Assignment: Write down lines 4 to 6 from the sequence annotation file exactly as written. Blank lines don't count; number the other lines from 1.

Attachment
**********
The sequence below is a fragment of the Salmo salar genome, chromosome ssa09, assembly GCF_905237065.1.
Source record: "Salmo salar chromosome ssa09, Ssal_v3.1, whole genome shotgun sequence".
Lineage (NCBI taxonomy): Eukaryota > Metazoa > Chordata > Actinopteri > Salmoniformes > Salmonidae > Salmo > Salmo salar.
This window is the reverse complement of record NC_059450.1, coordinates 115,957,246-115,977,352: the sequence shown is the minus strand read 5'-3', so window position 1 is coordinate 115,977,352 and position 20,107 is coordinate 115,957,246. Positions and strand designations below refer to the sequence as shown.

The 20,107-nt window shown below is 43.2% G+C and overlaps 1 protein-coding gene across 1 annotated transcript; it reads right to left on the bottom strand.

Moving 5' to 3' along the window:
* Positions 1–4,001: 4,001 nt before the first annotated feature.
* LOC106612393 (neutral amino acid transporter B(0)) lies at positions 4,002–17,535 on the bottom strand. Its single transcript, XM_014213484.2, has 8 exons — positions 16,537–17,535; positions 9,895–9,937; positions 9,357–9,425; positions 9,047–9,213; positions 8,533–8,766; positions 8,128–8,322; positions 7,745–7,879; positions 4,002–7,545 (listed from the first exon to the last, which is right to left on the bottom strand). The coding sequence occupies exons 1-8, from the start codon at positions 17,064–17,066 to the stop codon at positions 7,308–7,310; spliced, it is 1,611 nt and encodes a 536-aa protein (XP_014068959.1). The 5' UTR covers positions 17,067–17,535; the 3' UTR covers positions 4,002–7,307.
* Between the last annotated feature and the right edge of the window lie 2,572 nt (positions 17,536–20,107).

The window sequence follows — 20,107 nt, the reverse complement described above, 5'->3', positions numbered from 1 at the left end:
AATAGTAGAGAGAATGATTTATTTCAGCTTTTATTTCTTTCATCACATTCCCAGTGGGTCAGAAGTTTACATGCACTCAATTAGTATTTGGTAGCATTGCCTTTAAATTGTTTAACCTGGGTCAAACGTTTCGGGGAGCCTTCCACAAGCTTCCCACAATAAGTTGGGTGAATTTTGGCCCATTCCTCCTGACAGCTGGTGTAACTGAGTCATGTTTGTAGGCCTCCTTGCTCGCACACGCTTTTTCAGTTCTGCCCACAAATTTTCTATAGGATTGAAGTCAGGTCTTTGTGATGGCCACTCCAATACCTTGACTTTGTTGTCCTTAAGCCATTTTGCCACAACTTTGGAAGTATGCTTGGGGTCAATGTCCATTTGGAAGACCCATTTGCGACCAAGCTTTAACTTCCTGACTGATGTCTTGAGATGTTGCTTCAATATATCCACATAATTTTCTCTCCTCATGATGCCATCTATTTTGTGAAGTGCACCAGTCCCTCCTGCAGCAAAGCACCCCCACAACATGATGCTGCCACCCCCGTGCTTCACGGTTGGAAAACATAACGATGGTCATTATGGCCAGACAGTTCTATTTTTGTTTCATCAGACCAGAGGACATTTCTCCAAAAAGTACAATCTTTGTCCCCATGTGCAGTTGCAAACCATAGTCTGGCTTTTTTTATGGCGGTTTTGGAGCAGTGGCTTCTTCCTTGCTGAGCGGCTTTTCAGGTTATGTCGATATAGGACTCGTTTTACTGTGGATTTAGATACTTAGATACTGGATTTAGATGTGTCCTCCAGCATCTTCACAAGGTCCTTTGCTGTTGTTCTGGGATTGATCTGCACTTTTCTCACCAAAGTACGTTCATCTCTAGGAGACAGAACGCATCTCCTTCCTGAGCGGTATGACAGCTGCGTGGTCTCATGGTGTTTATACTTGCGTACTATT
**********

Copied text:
This window is the reverse complement of record NC_059450.1, coordinates 115,957,246-115,977,352: the sequence shown is the minus strand read 5'-3', so window position 1 is coordinate 115,977,352 and position 20,107 is coordinate 115,957,246. Positions and strand designations below refer to the sequence as shown.

The 20,107-nt window shown below is 43.2% G+C and overlaps 1 protein-coding gene across 1 annotated transcript; it reads right to left on the bottom strand.

Moving 5' to 3' along the window: